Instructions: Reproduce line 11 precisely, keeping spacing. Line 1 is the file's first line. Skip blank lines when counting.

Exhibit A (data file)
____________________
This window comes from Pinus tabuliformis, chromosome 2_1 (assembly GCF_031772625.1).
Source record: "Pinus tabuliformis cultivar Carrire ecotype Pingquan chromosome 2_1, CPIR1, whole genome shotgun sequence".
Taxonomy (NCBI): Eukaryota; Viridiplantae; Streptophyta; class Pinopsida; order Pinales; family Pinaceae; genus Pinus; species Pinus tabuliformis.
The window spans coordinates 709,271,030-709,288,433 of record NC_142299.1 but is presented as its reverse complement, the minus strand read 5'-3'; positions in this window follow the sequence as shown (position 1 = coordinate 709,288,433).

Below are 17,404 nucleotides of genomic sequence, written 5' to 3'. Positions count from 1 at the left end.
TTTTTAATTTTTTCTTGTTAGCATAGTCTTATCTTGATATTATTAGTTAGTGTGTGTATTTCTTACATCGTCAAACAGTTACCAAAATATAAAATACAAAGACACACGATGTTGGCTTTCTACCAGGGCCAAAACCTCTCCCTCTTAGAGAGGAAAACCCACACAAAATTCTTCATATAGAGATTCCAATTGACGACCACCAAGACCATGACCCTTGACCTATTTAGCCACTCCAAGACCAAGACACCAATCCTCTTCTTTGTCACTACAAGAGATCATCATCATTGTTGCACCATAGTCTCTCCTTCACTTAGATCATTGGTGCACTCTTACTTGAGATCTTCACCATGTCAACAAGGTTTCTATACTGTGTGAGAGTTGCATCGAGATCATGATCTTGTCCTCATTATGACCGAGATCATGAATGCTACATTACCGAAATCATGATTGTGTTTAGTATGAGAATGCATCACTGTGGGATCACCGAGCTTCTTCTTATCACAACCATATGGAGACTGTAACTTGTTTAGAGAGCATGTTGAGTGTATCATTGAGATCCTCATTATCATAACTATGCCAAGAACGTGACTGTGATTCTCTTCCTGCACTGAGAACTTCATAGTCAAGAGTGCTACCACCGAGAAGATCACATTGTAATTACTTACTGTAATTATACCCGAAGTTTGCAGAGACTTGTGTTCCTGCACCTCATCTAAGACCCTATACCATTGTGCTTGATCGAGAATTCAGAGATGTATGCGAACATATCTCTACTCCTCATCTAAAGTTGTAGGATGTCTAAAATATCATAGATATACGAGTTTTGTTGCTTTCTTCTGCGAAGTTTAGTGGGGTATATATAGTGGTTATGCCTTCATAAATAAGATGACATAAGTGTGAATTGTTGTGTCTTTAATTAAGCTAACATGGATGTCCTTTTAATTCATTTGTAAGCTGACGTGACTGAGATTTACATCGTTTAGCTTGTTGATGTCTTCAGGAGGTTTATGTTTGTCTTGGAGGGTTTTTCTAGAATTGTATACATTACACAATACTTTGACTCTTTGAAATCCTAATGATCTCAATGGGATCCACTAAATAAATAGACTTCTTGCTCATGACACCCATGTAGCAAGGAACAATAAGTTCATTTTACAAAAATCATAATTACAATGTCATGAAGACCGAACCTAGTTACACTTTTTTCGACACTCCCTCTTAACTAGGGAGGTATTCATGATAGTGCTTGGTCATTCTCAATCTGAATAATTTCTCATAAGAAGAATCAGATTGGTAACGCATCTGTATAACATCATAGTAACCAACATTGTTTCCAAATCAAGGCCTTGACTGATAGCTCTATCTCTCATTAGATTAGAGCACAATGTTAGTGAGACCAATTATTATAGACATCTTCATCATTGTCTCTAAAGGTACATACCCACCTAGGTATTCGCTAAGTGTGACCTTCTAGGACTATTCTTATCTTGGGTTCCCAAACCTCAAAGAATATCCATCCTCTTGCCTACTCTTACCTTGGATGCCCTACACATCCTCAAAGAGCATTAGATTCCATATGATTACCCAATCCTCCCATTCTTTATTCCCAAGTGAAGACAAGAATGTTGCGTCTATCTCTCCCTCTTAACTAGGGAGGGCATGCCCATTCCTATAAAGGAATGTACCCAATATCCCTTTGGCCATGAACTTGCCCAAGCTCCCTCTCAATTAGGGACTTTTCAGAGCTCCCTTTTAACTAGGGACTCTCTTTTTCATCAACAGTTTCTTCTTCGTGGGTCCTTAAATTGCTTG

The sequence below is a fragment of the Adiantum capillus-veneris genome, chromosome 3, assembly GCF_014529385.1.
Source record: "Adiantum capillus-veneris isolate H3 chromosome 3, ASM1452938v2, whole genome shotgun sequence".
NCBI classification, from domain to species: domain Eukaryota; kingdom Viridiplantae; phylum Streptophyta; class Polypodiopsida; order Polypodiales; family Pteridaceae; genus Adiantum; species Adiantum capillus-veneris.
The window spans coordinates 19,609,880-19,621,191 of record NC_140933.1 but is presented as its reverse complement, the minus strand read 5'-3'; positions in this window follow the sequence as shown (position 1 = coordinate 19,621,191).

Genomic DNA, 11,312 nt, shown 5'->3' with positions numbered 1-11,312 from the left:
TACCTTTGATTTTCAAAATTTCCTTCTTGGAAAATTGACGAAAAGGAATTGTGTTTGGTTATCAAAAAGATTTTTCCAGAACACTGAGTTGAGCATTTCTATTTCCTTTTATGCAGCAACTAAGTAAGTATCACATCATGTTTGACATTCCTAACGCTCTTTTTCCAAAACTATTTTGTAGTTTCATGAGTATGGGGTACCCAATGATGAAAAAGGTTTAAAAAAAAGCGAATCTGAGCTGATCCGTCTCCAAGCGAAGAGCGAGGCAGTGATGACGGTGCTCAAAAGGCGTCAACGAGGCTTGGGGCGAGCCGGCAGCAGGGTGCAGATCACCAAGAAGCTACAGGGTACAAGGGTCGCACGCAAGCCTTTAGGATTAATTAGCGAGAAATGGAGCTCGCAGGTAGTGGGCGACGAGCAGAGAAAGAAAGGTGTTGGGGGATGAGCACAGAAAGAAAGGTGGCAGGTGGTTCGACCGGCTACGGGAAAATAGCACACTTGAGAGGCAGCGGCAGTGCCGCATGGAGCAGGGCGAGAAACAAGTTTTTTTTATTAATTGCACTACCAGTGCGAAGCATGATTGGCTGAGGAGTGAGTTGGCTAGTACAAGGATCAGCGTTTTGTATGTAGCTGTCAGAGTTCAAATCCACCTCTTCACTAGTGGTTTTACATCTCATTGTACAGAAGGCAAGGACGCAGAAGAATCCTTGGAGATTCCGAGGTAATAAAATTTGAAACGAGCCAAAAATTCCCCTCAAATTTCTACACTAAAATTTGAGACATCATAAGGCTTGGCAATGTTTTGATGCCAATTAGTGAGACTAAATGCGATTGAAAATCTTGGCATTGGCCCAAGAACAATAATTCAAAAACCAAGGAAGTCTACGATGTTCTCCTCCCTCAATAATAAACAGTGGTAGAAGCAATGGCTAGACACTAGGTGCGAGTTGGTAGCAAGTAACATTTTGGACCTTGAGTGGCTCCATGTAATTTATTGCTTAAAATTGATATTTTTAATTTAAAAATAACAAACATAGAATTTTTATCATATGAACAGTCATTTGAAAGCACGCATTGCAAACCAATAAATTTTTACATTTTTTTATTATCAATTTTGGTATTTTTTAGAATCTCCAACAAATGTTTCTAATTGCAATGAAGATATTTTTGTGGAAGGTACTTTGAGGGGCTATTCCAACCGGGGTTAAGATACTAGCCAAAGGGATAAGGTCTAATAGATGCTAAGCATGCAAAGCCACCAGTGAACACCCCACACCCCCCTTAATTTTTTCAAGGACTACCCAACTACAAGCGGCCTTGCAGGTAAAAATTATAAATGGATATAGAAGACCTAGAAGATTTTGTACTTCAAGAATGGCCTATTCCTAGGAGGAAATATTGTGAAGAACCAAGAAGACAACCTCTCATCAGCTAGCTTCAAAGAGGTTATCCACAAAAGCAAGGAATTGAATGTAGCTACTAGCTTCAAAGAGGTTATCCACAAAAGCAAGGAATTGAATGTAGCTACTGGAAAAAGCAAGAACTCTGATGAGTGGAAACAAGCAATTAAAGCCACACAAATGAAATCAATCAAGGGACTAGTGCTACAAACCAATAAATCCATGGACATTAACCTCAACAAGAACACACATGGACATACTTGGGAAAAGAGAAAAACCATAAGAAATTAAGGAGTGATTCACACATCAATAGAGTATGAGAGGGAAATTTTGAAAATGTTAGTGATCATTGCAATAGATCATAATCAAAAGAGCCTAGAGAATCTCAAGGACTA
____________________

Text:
Genomic DNA, 11,312 nt, shown 5'->3' with positions numbered 1-11,312 from the left: